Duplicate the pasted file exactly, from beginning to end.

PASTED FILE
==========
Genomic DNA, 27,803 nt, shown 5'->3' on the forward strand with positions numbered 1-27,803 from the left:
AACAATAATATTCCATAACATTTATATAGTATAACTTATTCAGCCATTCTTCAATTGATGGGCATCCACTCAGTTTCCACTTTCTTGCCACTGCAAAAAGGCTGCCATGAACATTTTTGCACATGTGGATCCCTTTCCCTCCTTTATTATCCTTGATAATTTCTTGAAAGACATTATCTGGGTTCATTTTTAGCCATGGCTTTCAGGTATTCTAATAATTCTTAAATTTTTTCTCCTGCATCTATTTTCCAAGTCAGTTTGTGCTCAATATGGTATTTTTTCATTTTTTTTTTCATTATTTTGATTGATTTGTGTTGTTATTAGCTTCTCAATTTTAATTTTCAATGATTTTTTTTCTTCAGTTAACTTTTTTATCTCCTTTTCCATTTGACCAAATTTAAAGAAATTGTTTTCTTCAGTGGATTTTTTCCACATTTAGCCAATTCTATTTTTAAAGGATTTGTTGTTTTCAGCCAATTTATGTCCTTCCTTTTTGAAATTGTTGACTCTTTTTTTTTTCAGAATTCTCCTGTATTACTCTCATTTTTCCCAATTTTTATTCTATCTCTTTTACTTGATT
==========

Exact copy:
Genomic DNA, 27,803 nt, shown 5'->3' on the forward strand with positions numbered 1-27,803 from the left:
AACAATAATATTCCATAACATTTATATAGTATAACTTATTCAGCCATTCTTCAATTGATGGGCATCCACTCAGTTTCCACTTTCTTGCCACTGCAAAAAGGCTGCCATGAACATTTTTGCACATGTGGATCCCTTTCCCTCCTTTATTATCCTTGATAATTTCTTGAAAGACATTATCTGGGTTCATTTTTAGCCATGGCTTTCAGGTATTCTAATAATTCTTAAATTTTTTCTCCTGCATCTATTTTCCAAGTCAGTTTGTGCTCAATATGGTATTTTTTCATTTTTTTTTTCATTATTTTGATTGATTTGTGTTGTTATTAGCTTCTCAATTTTAATTTTCAATGATTTTTTTTCTTCAGTTAACTTTTTTATCTCCTTTTCCATTTGACCAAATTTAAAGAAATTGTTTTCTTCAGTGGATTTTTTCCACATTTAGCCAATTCTATTTTTAAAGGATTTGTTGTTTTCAGCCAATTTATGTCCTTCCTTTTTGAAATTGTTGACTCTTTTTTTTTTCAGAATTCTCCTGTATTACTCTCATTTTTCCCAATTTTTATTCTATCTCTTTTACTTGATT